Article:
Seminar Series

Robert Mailhammer and Mark Harvey, "All Australian languages are genetically related:Linguistic and non-linguistic implications for the prehistory of Australia"

25 May, 2018
12:00

Department of Linguistics research seminar series presents:

All Australian languages are genetically related: Linguistic and non-linguistic implications for the prehistory of Australia

A/Prof Robert Mailhammer (Western Sydney University) A/Prof Mark Harvey (University of Newcastle)

Harvey & Mailhammer (2017) attribute a reconstructed noun-class prefix system to the grammar of a common ancestor of all Australian languages: Proto-Australian. This reconstruction follows the standard methods in historical linguistics, and has significant linguistic and non-linguistic ramifications that will be discussed in this seminar. First, it supports the applicability of the established set of criteria for genetic relatedness to remote genetic relationships (Campbell & Poser 2008). That is, remote genetic relationships are in principle no different than less remote relationships, even though the data signal is more faint (which nevertheless has some methodological consequences). Second, the fact that key parts of a grammatical system and a tangible set of demonstrably cognate roots can be reconstructed for Proto-Australian means that it is unlikely that Proto- Australian was in the mix of languages that was spoken at the time of the original settlement of Australia, approximately 60,000 years ago. It is more likely that Proto-Australian is either the only surviving lineage, or is a more recent arrival that spread much later, possibly around 12,000-10,000 years ago. Third, the fact that all existing Australian Aboriginal languages can be traced back to Proto-Australian means that this lineage must have spread across the entire continent; any prior diversity was completely wiped out. This is both remarkable and puzzling, given that such a thorough elimination is relatively rare in history. It certainly did not happen in places like Europe, where at least one ancient lineage represented by Basque is still spoken despite the spread of Indo-European, Uralic and Semitic (Mailhammer 2015). It is also difficult to explain from the perspective of pre-contact cultural and economic practices in Aboriginal Australia: the tight connection between land, language and people seems difficult to reconcile with large- scale and thorough spread of languages. It is thus likely that there were some distinctive environmental and economic factors that played a significant role in triggering the spread of Proto-Australian.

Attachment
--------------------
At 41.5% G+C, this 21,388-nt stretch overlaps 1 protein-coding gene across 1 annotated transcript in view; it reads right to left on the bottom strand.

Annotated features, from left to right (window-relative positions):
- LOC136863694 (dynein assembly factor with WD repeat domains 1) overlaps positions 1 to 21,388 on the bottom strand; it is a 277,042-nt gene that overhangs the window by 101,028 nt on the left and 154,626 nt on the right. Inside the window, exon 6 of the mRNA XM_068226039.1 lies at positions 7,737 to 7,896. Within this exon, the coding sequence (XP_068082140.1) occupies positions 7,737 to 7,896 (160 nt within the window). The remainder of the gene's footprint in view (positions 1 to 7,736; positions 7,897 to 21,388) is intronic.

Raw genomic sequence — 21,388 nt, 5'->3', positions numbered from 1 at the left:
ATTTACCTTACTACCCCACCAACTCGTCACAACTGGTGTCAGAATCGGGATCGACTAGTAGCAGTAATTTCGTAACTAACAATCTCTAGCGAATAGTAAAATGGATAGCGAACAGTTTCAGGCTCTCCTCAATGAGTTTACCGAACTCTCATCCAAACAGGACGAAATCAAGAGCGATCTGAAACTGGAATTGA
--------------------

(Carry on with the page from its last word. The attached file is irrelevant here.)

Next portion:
Entry is free and all are welcome.

Location: Rogers Room N397, John Woolley Building A20, Science Rd, University of Sydney

Contact:Robert Crompton
Phone:+61 2 9351 1012
Email:slam.events@sydney.edu.au